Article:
Updated: Jul 5
4K ULTRA HD REVIEW / HDR FRAME SHOTS
4K Ultra HD, Blu-ray Digital copy; 1992, R for violence, language, and brief sexuality; Streaming via Amazon Video, FandangoNOW (4K), Google Play, iTunes (4K, Dolby Vision), Vudu (4K, Dolby Vision), YouTube
Best extra: A 25-minute making-of documentary
AFTER THE PREMIERE of the first Tom Claney movie, "The Hunt for Red October," producer Mace Neufeld was already plotting future films, commissioning scripts for both "Clear and Present Danger" and "Patriot Games," the best options for the next Jack Ryan thriller.
"We needed to get to know Ryan and his family," Neufeld explains during the documentary. So, "Patriot Games," which finds Ryan's family under attack after he foils a plot to kill Lord Holmes (James Fox), a cousin of the Queen, was the first to get the green light. Next, Neufeld needed to ensure that Alec Baldwin was still game to play the CIA analyst. Neufeld felt he had already taken a chance with the 32-year-old actor, so "We could build a star." But this time around, Baldwin decided to bail out for a role on Broadway.
That became a blessing since the franchise turned to Harrison Ford. The 90's box office champ enjoyed playing the character so much he convinced gifted Australian director Phillip Noyce and the rest of the crew to make the next Ryan flick, "Clear and Present Danger."
An excellent support cast includes Anne Archer as wife, Dr. Catherine Ryan, Thora Birch as the precocious daughter Sally Ryan, Sean Bean as the vengeful terrorist Sean Miller, James Earl Jones as Vice Admiral James Greer of the CIA, Samuel L. Jackson as Naval Academy instructor Lt. Commander Robby Jackson and Richard Harris as Paddy O’Neil, a Sinn Fein spokesman.
Paramount has done a masterful job with “Patriot Games” part of the “Jack Ryan 5-Film: Collection” now available on 4K. The original 35mm camera negative was scanned and digitally restored in 4K, with balanced natural film grain and expansive clarity missing on the older Blu-ray edition. Noyce and fellow Aussie cinematographer Donald McAlpine captured Ford and the rest of the cast with Panavision cameras and anamorphic lens (2.39:1 aspect ratio) in London, Maryland and along the California coast, for that '80s and '90s cinematic feel. Numerous wide shots get the biggest boost with added clearness in distant buildings, waters from the Chesapeake Bay, and characters.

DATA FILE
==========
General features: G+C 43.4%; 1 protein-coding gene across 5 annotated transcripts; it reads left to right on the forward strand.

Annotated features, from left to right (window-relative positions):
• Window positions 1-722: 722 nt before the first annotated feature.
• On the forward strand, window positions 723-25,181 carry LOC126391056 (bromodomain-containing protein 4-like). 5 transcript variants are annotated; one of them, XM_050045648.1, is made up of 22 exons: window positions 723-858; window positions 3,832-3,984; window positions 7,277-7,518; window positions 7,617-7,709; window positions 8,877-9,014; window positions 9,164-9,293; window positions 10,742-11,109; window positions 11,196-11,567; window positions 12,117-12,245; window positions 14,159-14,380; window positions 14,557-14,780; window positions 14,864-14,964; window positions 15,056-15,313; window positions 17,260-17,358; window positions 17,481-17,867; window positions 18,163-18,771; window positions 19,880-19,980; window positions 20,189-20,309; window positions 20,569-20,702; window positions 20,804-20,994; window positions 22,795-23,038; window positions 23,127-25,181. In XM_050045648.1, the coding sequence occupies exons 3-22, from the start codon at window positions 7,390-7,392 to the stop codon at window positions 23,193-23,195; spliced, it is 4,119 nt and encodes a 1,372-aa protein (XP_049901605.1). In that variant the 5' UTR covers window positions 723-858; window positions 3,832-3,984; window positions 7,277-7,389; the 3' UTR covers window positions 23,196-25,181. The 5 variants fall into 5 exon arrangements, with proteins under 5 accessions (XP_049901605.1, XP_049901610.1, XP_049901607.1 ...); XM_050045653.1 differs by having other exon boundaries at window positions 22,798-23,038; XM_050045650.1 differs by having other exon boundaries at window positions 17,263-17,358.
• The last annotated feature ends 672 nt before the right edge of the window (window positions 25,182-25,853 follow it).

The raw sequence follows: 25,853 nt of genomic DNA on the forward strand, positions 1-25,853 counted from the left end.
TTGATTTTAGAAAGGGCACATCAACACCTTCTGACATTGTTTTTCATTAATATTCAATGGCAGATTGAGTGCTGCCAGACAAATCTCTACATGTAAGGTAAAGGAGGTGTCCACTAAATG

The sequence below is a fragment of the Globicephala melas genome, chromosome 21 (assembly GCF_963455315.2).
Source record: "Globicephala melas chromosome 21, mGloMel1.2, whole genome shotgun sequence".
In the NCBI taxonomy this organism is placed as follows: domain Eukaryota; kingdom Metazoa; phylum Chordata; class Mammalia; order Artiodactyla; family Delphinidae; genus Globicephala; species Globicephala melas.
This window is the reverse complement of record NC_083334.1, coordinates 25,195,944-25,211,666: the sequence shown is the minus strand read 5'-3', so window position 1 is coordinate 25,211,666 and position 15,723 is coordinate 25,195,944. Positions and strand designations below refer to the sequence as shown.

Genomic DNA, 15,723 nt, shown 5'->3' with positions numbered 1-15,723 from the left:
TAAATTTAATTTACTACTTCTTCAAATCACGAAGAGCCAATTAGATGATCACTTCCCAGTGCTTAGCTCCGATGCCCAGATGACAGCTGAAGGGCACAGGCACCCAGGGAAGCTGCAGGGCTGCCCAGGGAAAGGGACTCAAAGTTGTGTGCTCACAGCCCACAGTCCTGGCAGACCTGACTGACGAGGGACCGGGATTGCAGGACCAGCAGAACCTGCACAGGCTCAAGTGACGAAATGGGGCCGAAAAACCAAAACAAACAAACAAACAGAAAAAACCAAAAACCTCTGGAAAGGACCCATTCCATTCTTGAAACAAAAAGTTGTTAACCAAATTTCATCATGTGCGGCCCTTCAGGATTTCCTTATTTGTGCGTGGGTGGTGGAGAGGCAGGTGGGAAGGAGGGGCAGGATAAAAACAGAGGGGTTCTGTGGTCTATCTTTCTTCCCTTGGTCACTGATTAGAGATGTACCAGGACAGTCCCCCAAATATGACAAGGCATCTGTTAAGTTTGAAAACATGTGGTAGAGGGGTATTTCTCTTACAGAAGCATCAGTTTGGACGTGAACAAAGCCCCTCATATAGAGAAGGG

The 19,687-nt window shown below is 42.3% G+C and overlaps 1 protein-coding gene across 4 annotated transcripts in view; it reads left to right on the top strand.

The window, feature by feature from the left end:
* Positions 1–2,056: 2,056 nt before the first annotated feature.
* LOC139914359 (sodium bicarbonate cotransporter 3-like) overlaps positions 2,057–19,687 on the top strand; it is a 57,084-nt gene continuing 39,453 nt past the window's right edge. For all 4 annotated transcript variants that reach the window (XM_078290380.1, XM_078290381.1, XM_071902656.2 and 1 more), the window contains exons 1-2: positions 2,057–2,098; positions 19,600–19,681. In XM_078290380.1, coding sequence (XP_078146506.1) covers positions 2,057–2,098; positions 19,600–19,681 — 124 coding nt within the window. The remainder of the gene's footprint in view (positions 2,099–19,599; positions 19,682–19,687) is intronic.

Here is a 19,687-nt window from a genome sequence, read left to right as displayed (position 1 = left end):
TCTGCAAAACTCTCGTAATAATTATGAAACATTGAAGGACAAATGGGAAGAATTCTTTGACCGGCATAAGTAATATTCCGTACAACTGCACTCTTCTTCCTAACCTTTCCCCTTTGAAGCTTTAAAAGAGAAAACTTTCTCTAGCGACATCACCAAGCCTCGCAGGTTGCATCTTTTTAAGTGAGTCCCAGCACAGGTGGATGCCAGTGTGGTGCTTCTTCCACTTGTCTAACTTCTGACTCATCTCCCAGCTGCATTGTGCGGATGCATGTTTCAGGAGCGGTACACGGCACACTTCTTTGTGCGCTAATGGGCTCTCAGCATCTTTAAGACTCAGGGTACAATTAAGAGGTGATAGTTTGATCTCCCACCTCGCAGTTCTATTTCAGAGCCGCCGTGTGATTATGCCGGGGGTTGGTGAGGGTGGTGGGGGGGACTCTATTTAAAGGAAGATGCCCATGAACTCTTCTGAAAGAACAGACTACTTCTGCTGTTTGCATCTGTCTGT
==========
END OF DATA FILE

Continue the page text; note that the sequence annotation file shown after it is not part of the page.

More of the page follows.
The HDR/Dolby Vision toning is also solid, with controlled contrast levels, plus an overall picture that’s slightly darker that features strong and bright highlights during explosions and fires. The black level is also darker without losing shadow detail, while the color palette is warm and rich without being oversaturated.
Overall, “Patriot Games” is a major upgrade, and the first of several more Harrison Ford movies schedule for 4K releases this year.
The soundtrack is another winner, featuring six-channel Dolby TrueHD track, that's also included on the Blu-ray with deep bass, bouncing sound effects and James Horner’s score with plenty of Irish orchestration with folk instruments and flute.
“Patriot Games” finished with a worldwide box office of nearly $180 million, No. 14 with U.S. receipts for the year, while Disney’s “Aladdin” landed No. 1.
— Bill Kelley III, High-Def Watch, producer